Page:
While there has been substantial scholarly work done on the development of Christian doctrine in the fourth and fifth centuries, very little corresponding attention has been paid to the writing of church history during this critical period. This work examines how authors began to construct the historical narrative of the “Arian” controversy and focuses on the interplay between theology and worshipping communities. Major figures such as Eusebius and Athanasius are examined, and important but overlooked figures such as an anonymous non-Nicene chronicler and Philostorgius are also included.
In the introduction the book surveys recent developments in the study of “Arianism” and discusses the usefulness of the very category of an “Arian controversy.” Subsequent chapters set forth the thesis that church histories are important sources for understanding the development of doctrine. A chapter is devoted to Eusebius’ Ecclesiastical History, especially the oft-overlooked Book X. Further chapters explore the role of Rufinus as the first extant author to write a continuation of Eusebius. The work also consciously includes marginalized non-Nicene sources, and there are chapters which examine an anonymous non-Nicene chronicler and the Ecclesiastical History of the Eunomian Philostorgius of Borissus.
The book is particularly useful for persons interested in examining the development of doctrine in the fourth century from fresh perspectives. The work approaches church histories as narrative myths of community origins produced by worshipping communities standing in continuity to local schools of thought.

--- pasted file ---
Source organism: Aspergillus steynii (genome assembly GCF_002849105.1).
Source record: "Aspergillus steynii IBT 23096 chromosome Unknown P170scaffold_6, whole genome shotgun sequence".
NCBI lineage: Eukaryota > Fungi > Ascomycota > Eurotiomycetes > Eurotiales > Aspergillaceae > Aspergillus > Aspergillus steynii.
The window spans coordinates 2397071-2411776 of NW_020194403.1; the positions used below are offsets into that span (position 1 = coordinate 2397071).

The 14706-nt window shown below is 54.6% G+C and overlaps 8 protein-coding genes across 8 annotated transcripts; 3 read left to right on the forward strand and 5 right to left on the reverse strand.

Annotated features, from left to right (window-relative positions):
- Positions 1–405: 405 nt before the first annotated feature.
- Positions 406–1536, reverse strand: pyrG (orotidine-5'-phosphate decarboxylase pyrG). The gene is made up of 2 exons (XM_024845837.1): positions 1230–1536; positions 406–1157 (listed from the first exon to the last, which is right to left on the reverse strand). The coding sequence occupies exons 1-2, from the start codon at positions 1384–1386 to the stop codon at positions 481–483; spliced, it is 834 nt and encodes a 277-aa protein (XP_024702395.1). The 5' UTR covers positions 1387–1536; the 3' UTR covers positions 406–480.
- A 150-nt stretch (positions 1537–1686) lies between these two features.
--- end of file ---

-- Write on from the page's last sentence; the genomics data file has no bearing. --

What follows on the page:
Thomas Ferguson, Ph.D. (History of Christian Life and Thought), Graduate Theological Union in Berkeley, California, is currently Adjunct Professor of Anglican Studies at the Claremont School of Theology and also serves as the Presiding Bishop’s Associate for Ecumenical Relations for the Episcopal Church. He has published articles in the fields of Patristics and Anglican Studies. Currently he is working on a translation with commentary of Philostorgius’
"Ferguson has made valuable contribution to the ongoing effort to map more clearly the variety of parties, communities, and theologies that made up the fourth-century controversies. Ferguson has helped us better understand how ancient church history worked, and in the process he has shown us the potential of modern historiography." – Mark Weedman, in:
Review of Biblical Literature (2006)
"This is an interesting book" – David M. Gwynn, in:
JEH 57 (2006)
The book is particularly useful for persons interested in examining the development of doctrine in the fourth century from fresh perspectives.